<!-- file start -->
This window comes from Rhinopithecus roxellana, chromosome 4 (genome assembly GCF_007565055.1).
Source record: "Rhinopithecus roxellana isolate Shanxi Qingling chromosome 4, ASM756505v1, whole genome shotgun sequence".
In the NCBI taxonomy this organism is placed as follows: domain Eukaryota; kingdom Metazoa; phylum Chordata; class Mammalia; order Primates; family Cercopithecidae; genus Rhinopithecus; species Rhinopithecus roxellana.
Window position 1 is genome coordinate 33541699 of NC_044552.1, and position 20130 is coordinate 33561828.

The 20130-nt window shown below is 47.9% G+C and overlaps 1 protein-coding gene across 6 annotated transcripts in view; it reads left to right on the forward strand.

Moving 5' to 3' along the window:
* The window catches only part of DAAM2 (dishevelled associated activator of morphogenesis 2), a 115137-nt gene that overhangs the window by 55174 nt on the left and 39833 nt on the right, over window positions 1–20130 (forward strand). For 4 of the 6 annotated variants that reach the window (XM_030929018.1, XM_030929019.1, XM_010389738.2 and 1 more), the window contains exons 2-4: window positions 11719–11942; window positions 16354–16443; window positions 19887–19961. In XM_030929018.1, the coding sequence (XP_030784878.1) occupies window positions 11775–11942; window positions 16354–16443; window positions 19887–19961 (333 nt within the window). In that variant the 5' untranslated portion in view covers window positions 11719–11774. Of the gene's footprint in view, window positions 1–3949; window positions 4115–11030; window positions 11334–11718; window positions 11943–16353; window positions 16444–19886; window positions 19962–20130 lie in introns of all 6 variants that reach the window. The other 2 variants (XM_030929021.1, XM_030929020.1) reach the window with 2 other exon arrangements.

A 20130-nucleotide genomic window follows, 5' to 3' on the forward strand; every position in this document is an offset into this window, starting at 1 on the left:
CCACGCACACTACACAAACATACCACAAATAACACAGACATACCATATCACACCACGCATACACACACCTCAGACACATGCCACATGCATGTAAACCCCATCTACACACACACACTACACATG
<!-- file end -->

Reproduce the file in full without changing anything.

This window comes from Rhinopithecus roxellana, chromosome 4 (genome assembly GCF_007565055.1).
Source record: "Rhinopithecus roxellana isolate Shanxi Qingling chromosome 4, ASM756505v1, whole genome shotgun sequence".
In the NCBI taxonomy this organism is placed as follows: domain Eukaryota; kingdom Metazoa; phylum Chordata; class Mammalia; order Primates; family Cercopithecidae; genus Rhinopithecus; species Rhinopithecus roxellana.
Window position 1 is genome coordinate 33541699 of NC_044552.1, and position 20130 is coordinate 33561828.

The 20130-nt window shown below is 47.9% G+C and overlaps 1 protein-coding gene across 6 annotated transcripts in view; it reads left to right on the forward strand.

Moving 5' to 3' along the window:
* The window catches only part of DAAM2 (dishevelled associated activator of morphogenesis 2), a 115137-nt gene that overhangs the window by 55174 nt on the left and 39833 nt on the right, over window positions 1–20130 (forward strand). For 4 of the 6 annotated variants that reach the window (XM_030929018.1, XM_030929019.1, XM_010389738.2 and 1 more), the window contains exons 2-4: window positions 11719–11942; window positions 16354–16443; window positions 19887–19961. In XM_030929018.1, the coding sequence (XP_030784878.1) occupies window positions 11775–11942; window positions 16354–16443; window positions 19887–19961 (333 nt within the window). In that variant the 5' untranslated portion in view covers window positions 11719–11774. Of the gene's footprint in view, window positions 1–3949; window positions 4115–11030; window positions 11334–11718; window positions 11943–16353; window positions 16444–19886; window positions 19962–20130 lie in introns of all 6 variants that reach the window. The other 2 variants (XM_030929021.1, XM_030929020.1) reach the window with 2 other exon arrangements.

A 20130-nucleotide genomic window follows, 5' to 3' on the forward strand; every position in this document is an offset into this window, starting at 1 on the left:
CCACGCACACTACACAAACATACCACAAATAACACAGACATACCATATCACACCACGCATACACACACCTCAGACACATGCCACATGCATGTAAACCCCATCTACACACACACACTACACATG